A Lot Of Hang-Ups On Phone Proposal
GRAND RAPIDS — Kent County officials have made their call and they clearly favor a pair of 911 bills passed by the state Senate over one that has been introduced in the state House.
House Bill 4852 would amend the Emergency Telephone Service Enabling Act, which became law in 1986. It would impose a monthly fee of $1.35 on each landline and cell phone that can access a 911 system, such as the one the county operates. The fee would be added to the other charges users already pay for access to an emergency dispatch. Landlines are charged 28 cents a month, while cell phones pay 29 cents.
The House Fiscal Agency estimated the fee would raise $16.5 million in revenue each month, or just under $200 million a year. When asked how the House bill helps the county, Kent Administrator and Controller Daryl Delabbio offered a concise answer.
“It doesn’t,” he said.
That’s because Kent County — or any other county, for that matter — wouldn’t receive a nickel of that $200 million because all of it would go into the state’s general fund and none of it would be directly allocated for 911 operations.
Almost half of the revenue would go to the forensic division of the state police and to a new public safety communications system. The rest would go to various law enforcement agencies, with a smidgeon being awarded to the Detroit crime lab and the Bureau of Fire Services.
“4852 is not going to help us. It’s going to put us dead in the water,” said Commissioner Art Tanis.
But Senate bills 410 and 411 wouldn’t force the county to tread water. More than 80 percent of that revenue raised would go to counties — an amount the House Fiscal Agency estimated would be just under $17 million a year. Local exchange carriers would receive almost $1.6 million each year in reimbursements. In all, the Senate bills would raise about $21 million annually and would charge consumers less than the House bill.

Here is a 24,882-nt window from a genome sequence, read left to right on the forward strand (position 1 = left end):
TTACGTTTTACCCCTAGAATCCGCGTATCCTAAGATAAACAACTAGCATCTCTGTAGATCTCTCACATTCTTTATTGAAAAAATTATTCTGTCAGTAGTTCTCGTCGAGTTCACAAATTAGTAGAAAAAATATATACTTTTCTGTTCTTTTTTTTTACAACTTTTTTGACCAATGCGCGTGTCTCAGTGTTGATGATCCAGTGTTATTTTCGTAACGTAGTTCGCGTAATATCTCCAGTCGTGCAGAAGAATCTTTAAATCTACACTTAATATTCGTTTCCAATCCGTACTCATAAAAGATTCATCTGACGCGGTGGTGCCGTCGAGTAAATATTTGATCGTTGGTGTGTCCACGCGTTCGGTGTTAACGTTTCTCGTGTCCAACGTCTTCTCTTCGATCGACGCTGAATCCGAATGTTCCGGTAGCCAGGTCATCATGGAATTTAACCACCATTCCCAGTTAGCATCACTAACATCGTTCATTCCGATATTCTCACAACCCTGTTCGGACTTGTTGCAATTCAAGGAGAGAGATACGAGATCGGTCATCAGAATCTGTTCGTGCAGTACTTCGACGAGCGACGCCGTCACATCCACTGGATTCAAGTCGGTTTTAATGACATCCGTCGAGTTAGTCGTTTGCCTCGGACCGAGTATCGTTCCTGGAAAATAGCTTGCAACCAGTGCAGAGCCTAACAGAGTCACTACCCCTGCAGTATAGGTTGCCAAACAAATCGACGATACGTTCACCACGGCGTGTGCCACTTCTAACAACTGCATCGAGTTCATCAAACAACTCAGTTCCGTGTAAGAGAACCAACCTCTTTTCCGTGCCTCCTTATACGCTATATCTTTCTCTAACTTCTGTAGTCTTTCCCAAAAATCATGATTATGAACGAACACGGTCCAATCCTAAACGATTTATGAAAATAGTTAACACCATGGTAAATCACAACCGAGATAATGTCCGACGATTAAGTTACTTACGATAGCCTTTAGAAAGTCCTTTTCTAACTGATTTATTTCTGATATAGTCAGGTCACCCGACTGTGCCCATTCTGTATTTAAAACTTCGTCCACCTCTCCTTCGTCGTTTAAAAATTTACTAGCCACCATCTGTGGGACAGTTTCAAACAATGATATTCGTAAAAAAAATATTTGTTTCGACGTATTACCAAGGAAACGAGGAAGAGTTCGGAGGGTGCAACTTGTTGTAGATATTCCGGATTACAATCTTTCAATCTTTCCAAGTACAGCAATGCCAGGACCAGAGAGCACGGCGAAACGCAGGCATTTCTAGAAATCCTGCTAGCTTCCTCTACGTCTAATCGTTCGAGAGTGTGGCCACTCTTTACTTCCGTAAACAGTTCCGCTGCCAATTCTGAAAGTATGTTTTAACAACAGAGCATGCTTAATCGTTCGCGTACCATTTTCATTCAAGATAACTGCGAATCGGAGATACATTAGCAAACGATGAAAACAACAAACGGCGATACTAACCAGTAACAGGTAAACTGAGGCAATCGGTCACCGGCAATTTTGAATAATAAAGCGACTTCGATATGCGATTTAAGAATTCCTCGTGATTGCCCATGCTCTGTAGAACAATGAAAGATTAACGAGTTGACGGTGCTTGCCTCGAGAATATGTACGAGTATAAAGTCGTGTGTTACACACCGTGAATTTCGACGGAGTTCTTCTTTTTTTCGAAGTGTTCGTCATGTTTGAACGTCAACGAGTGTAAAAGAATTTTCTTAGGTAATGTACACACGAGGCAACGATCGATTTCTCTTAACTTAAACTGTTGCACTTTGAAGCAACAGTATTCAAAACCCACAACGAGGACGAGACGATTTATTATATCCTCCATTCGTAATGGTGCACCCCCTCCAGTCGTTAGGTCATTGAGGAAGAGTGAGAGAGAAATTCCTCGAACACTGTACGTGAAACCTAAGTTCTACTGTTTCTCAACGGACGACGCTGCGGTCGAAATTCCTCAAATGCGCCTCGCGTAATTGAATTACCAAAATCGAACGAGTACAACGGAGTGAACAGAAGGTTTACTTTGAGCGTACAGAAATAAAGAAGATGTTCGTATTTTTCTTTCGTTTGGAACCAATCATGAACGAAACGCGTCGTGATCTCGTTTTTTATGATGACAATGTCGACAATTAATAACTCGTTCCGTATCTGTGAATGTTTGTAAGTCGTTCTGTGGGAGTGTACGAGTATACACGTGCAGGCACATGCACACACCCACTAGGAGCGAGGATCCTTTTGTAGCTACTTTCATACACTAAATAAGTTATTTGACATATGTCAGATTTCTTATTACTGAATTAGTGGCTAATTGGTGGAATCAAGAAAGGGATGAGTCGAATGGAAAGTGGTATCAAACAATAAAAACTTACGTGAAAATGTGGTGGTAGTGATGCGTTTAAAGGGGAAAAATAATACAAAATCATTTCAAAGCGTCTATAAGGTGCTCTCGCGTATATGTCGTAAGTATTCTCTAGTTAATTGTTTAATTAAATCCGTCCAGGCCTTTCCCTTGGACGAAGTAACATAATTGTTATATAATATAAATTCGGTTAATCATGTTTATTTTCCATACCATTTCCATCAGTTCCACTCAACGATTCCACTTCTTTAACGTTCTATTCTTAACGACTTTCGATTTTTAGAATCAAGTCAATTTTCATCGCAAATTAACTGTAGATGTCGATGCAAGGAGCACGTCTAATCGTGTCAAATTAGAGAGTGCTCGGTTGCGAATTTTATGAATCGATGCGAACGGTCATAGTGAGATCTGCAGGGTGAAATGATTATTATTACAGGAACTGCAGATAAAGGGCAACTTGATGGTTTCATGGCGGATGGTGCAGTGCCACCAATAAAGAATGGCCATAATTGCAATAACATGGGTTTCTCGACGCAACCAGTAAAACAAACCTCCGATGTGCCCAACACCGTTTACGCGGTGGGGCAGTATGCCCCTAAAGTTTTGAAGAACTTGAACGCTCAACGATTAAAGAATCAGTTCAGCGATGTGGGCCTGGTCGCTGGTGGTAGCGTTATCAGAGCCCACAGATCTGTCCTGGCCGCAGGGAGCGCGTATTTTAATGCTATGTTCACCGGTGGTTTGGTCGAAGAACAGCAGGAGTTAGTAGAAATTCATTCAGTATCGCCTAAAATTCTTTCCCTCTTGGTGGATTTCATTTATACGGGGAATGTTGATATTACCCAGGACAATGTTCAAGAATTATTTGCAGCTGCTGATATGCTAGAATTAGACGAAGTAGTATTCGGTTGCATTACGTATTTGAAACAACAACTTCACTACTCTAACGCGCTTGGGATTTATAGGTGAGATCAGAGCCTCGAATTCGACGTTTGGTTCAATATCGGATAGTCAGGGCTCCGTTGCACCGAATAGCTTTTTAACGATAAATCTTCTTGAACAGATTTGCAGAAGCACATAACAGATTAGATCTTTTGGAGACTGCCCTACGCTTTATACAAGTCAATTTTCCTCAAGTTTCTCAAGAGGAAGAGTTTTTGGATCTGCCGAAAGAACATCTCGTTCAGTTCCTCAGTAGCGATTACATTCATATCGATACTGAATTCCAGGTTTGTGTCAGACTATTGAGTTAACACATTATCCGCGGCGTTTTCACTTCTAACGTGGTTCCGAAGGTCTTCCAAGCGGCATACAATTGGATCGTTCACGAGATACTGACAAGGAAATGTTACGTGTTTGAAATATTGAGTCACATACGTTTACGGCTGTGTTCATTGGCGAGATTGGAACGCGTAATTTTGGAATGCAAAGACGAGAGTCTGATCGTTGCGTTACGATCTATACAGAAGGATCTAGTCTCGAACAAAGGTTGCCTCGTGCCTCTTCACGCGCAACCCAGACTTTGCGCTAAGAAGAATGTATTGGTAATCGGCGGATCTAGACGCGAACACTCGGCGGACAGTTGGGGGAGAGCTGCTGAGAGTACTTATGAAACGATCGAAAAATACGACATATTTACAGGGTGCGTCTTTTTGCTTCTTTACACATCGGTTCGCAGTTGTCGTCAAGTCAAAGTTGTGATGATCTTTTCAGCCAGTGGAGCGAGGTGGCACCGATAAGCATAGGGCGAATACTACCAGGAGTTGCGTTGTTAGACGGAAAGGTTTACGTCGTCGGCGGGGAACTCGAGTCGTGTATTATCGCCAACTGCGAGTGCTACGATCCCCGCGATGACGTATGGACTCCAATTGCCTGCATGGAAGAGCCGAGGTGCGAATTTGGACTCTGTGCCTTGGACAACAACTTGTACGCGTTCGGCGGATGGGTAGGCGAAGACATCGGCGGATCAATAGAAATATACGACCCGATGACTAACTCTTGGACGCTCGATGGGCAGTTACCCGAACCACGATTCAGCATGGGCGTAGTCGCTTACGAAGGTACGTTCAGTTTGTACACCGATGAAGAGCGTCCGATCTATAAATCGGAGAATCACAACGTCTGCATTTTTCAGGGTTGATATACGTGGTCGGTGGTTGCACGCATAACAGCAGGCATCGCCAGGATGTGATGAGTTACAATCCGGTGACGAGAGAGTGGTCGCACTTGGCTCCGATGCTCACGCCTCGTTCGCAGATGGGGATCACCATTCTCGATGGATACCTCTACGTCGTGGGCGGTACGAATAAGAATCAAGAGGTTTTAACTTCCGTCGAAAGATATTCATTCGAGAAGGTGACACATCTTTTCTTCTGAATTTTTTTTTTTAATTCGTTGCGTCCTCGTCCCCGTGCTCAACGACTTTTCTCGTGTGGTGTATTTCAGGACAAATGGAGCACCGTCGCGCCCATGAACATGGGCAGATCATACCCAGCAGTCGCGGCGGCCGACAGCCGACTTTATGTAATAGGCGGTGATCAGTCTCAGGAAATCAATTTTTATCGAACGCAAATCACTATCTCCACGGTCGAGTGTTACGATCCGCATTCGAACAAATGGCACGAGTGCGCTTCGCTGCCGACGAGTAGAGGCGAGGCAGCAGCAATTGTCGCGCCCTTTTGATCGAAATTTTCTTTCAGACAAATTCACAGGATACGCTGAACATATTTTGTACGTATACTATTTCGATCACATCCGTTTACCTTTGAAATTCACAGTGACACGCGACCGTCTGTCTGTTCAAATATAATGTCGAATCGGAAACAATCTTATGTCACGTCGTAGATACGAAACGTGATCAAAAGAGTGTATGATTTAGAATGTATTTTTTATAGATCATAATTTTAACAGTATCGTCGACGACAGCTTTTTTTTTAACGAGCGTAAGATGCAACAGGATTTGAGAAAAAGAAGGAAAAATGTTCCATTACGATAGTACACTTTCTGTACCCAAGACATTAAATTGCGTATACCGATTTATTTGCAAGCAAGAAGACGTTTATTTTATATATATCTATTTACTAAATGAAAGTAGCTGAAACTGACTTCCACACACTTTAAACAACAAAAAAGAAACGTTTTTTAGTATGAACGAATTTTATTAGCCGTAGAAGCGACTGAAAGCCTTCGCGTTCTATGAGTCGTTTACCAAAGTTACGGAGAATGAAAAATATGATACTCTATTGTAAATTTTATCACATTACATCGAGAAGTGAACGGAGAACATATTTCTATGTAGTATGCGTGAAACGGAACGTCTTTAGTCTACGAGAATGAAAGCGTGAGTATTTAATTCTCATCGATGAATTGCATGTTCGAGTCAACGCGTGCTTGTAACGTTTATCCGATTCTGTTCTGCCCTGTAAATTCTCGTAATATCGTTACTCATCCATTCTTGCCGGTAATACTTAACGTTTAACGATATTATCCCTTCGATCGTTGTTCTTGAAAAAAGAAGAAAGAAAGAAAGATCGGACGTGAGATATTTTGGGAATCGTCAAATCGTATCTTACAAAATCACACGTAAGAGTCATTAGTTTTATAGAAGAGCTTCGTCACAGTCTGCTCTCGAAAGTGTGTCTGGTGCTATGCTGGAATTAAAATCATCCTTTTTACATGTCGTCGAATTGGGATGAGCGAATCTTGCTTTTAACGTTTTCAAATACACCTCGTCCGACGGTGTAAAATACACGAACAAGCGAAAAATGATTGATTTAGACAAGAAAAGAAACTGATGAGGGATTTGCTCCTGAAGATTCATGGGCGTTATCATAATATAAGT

All users — landline, cell and voice-over Internet protocol — would pay 19 cents instead of what they currently pay. Businesses with more than 10 lines would be charged for the first 10 and then for every 10th line after that.
The Senate bills would allow counties to fund dispatch systems with a millage or other funding. But the Public Service Commission would have the authority to review a county’s charge and reject an increase when the expected revenue would be 2.7 percent higher than receipts from the previous year.
Kent County has plenty of company in opposing 4852. The Grand Rapids Area Chamber of Commerce, the Michigan Chamber of Commerce, the Small Business Association of Michigan and the Telecommunication Association of Michigan have told their members to encourage lawmakers to “hang-up” on the House bill. These groups feel the additional fee would make it more costly to conduct business in the state.
The state’s sheriffs, deputy sheriffs and police officer associations have come out against the bill, as have commissioners in Lenawee, Livingston, Macomb and Oakland counties.
HB 4582 is in the House Appropriations Committee.
The county collects a technical charge of 15 cents per month from phone bills in areas its dispatch serves. Kent turns over most of that revenue to the Grand Rapids and state police dispatches that receive 911 calls that are forwarded to the county.
But Delabbio said the county only collects its fee from landlines, and the Senate bills would add cell phones to its collection base.
“I can say unequivocally that we want the Senate bills passed, because it extends to cell phones and right now we’re limited to landlines,” he said.
The Sheriff Department’s Communications Center operates Kent County’s 911 system, which includes six police departments and 19 fire departments. The center gets $2 million a year from the county’s general fund. It received 61,655 911 calls last year.